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April 30th, 2014
5 min read
As of the time I’m writing this post, I am in the process of doing a little reorganization of the Blog Marketing Academy site. By the time you read this, perhaps it will be live. Who knows. 🙂
But, at the outset of defining my checklist for what I wanted to accomplish with this “tweak” to the site, I had a little aha moment.
In fact, it hit me while I was laying in bed at about midnight. It was one of those things where I had to get my iPhone and jot down a note to myself on my idea before I forgot. Bedtime ideas are one of those curses of being an entrepreneur, I guess. 😉
It has to do with how you define your blog categories.
The Usual Way Of Doing Categories
Blog categories are usually used as little digital filing cabinets. You look at the content you’re creating (or want to create) and you break it down into major content divisions and you define your categories that way.
But, there are a few problems with doing it this way:
- You inevitably end up expanding your category tree over time as your content adjusts.
- You may end up with way too many categories and it just becomes unwieldy.
- The categories end up being a bit meaningless.
In addition to the “nag factor” of categories for the blogger, there’s also this pesky fact:
Your reader doesn’t really navigate that way.
Now, true… if you have categories in your top menu, readers will probably use it. But, then again, most of the time that reader is just hunting and pecking. They don’t really know what they want. They’re just surfing casually to see what you have to offer.
Most readers will check out the most recent posts on your blog and make the “read or not read” determination based on that. So, in that case, the categories just don’t resonate.
And so we, as bloggers, get our knickers in a twist over blog categories and, more often than not, it is all for nothing.
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A Different Approach To Defining Blog Categories
Let’s back up a moment and let me restate a couple of core considerations about blog-based marketing:
- The primary function of your blog is to communicate the benefits that your prospect is looking for and then motivate them to take the first step in your marketing funnel – namely, email opt-in.
- The web visitor is surfing the net in a constant state of “What’s in it for me?”. They will subscribe to you if you offer them something they want. In other words, it is about THEM, not you.
- This is a communication business, and in order for communication to take place, you have to be talking to them on common ground. There needs to be a common reality between what you’re talking about and what they’re looking for.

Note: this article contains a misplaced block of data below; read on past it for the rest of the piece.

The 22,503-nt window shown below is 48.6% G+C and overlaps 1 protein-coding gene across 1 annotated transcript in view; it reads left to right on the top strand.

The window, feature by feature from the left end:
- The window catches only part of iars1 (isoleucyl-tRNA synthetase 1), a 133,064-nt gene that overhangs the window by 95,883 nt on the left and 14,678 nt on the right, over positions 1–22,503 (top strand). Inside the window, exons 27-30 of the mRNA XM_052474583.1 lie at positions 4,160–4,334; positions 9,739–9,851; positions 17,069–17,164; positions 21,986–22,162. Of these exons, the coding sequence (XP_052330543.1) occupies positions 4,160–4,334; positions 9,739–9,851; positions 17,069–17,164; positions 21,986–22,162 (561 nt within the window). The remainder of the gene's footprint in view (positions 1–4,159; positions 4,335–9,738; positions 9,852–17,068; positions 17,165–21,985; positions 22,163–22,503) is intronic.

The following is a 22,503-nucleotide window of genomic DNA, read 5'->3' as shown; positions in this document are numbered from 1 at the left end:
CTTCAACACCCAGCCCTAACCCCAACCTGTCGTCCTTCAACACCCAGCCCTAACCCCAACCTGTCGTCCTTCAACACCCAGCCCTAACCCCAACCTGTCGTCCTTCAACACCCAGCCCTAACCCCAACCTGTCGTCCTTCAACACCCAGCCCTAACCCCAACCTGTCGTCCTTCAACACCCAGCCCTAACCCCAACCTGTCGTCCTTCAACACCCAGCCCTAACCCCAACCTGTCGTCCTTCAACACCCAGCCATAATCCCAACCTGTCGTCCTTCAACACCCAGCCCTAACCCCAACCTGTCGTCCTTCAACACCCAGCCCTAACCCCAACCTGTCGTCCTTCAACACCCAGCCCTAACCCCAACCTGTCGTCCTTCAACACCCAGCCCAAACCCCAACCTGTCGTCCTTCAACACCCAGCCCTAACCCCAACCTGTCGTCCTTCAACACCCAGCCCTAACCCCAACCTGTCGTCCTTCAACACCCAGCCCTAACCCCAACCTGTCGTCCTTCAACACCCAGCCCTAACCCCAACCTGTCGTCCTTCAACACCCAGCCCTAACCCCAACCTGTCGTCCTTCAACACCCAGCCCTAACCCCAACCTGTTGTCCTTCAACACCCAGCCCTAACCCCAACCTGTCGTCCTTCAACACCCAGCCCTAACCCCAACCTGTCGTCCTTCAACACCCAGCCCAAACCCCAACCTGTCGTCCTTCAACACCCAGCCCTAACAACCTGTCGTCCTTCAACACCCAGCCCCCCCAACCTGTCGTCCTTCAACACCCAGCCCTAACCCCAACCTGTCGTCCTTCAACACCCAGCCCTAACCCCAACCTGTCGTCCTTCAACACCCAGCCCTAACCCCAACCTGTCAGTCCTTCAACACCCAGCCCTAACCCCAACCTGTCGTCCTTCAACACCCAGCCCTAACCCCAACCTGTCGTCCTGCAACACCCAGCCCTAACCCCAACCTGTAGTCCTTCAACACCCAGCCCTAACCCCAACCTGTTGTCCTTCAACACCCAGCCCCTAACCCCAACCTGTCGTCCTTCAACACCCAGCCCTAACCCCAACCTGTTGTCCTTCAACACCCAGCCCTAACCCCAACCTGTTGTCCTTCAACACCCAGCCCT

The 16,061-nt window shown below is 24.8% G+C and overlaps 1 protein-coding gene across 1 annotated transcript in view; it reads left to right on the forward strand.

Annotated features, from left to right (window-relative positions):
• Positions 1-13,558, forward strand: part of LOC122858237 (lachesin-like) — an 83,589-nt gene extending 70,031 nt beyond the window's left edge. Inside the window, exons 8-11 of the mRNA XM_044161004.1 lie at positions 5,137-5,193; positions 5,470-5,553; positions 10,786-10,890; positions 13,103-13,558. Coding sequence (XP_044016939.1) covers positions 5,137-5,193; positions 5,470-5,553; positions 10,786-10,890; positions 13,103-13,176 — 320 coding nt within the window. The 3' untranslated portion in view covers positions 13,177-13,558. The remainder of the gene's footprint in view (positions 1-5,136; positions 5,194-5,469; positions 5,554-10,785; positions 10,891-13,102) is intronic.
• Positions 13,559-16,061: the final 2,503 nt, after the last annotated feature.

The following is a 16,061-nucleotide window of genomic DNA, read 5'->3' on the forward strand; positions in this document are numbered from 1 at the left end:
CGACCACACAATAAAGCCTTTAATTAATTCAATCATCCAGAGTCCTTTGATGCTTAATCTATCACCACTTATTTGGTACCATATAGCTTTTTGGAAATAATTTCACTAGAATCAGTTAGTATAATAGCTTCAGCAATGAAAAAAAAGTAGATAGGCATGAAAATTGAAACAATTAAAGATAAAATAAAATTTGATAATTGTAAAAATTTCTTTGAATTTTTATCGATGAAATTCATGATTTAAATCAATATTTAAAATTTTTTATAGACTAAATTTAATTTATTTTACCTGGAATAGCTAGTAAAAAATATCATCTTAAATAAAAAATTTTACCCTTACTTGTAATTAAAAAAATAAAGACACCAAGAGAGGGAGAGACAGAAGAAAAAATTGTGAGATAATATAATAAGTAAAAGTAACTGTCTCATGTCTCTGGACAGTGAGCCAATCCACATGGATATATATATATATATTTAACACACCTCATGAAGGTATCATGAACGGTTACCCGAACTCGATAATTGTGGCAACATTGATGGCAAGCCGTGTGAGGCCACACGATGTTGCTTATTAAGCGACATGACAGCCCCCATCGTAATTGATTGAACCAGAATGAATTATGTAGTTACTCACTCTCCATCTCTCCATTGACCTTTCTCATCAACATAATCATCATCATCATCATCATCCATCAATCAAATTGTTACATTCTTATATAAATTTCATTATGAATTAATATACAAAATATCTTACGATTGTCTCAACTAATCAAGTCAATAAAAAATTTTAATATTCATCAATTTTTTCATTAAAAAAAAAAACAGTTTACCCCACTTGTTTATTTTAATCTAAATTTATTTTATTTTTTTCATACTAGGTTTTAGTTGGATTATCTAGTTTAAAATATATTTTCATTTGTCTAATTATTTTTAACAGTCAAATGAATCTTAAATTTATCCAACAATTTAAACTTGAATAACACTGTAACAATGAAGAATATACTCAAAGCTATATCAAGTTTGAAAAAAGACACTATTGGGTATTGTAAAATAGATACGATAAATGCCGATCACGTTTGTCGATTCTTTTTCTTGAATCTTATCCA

OK, so the idea for blog categories is this…
Turn your blog categories into “hot buttons” for your market, each being a major benefit that your target market is looking for.
So, instead of it being a filing cabinet, your category is actually something that your market is LOOKING FOR, and the posts to deliver them that outcome will be found there.
Not only that, you can actually name the category something which will communicate to your market.
So, an example….
How I Am Restructuring My Own Blog Categories
OK, here is the category structure that I have had here at BMA for awhile now:
- Content Creation
- Social Media
I left out a few internal categories (like the podcast), but you get the idea. Point is, these categories are primarily just filing cabinets based on topic. And they’re pretty damn vague, really.
Here’s the new structure I’m shooting for (as of now):
- Get More Traffic
- Build My Platform
- Sell More Stuff
- Increase Engagement
- Be More Productive
- Build My Business
When you look at the core things that my own market and audience are looking for, there you have it. As an example, if you’re surfing this site and you want to make money with your blog, is “Marketing” something which resonates with you?… or does “Sell More Stuff” more clearly communicate what we’re after here?
Another one… the word “Technical”. One thing about my audience…. the technical stuff is just one of those necessary evils. People hate it. 🙂 It isn’t a benefit at all. But, what are you looking to accomplish? What is the outcome or transformation you want? “Build My Platform”.
Now, all this could be just a big exercise in naming conventions if not for one other thing…
Your blog will much more effectively communicate the benefits it offers if these benefit-based categories are out in the open in front of people’s eyeballs.
No longer do we just use some boring category widget in the sidebar (although you could). Now your categories are an actual marketing tool.
Here’s a screenshot of part of the new Academy homepage:
Now, I have something much more effective in mind for these links than just pointing directly to a blog category, but these 6 things will each correspond to a blog category. And the blog itself will have these links in the sidebar.
How To Maximize Marketing Results With These Categories
If the main function of the blog is to get the lead, then these kind of categories will be much more effective.
With the StudioPress theme and the Genesis Simple Sidebars plug-in, you can have multiple sidebars on your blog and choose which sidebar you want to display on each post. So, why not display a targeted opt-in offer which is specific to each category?
You accomplish two things:
- You can increase opt-in rates because the opt-in is now tightly related to the BENEFIT the person was looking for on your site.
- By tracking which opt-in they used, you now know what that person is interested in. You can then follow up accordingly with more targeted email messages.
Not to mention that you can map each benefit-based category to an offer of some kind and increase conversions.
I encourage you to take a look at how you’re using categories on your blog.